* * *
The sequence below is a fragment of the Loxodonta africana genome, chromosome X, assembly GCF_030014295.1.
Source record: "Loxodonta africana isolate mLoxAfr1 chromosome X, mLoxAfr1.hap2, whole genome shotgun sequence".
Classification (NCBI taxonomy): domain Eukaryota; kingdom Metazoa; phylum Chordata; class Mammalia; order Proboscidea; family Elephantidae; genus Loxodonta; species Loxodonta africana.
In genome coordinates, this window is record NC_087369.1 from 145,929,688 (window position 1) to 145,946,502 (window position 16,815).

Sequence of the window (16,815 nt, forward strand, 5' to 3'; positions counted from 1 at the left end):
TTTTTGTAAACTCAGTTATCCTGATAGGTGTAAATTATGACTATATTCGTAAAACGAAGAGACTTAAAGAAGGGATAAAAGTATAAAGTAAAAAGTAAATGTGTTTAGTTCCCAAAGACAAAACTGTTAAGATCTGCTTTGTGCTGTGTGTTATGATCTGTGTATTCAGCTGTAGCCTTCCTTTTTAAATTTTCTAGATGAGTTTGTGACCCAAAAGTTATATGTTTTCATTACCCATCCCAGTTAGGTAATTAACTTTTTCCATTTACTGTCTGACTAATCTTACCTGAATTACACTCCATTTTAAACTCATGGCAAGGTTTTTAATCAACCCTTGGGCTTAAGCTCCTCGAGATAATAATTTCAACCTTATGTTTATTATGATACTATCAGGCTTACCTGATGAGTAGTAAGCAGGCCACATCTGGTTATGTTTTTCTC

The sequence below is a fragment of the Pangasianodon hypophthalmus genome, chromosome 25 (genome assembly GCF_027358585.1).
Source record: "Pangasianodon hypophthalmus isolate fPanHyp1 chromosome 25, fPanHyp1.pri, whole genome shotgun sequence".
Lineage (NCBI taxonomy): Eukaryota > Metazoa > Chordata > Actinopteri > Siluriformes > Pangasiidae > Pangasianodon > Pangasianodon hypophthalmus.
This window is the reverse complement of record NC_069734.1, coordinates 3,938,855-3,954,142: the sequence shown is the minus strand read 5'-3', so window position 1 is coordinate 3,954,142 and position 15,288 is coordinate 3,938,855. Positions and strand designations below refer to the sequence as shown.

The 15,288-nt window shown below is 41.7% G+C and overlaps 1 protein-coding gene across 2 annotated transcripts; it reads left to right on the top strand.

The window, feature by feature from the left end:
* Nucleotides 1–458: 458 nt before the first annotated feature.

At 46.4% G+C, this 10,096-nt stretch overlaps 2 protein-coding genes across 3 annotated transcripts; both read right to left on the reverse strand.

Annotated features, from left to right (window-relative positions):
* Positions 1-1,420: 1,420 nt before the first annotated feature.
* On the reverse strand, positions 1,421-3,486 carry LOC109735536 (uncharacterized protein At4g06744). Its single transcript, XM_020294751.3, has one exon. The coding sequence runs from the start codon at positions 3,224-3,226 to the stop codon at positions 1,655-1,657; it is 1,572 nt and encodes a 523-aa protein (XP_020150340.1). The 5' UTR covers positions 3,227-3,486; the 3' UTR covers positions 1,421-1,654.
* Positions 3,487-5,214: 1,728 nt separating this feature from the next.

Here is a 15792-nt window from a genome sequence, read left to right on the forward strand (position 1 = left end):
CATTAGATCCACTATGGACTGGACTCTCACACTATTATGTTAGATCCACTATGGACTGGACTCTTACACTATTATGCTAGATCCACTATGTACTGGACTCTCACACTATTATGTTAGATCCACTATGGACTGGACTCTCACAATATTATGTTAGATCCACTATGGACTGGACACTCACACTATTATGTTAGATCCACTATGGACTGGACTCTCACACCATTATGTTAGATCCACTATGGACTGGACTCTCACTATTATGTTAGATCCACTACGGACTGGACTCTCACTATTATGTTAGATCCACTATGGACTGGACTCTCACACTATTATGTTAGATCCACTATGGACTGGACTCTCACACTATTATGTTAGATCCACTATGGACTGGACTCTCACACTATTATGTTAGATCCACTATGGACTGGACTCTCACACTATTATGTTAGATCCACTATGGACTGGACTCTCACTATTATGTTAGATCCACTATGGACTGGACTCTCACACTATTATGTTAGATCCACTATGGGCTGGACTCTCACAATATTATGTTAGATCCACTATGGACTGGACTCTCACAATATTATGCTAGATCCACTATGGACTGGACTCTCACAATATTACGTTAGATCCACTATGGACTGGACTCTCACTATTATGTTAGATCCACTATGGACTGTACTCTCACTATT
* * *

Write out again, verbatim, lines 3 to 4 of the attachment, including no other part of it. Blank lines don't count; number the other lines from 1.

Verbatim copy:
Classification (NCBI taxonomy): domain Eukaryota; kingdom Metazoa; phylum Chordata; class Mammalia; order Proboscidea; family Elephantidae; genus Loxodonta; species Loxodonta africana.
In genome coordinates, this window is record NC_087369.1 from 145,929,688 (window position 1) to 145,946,502 (window position 16,815).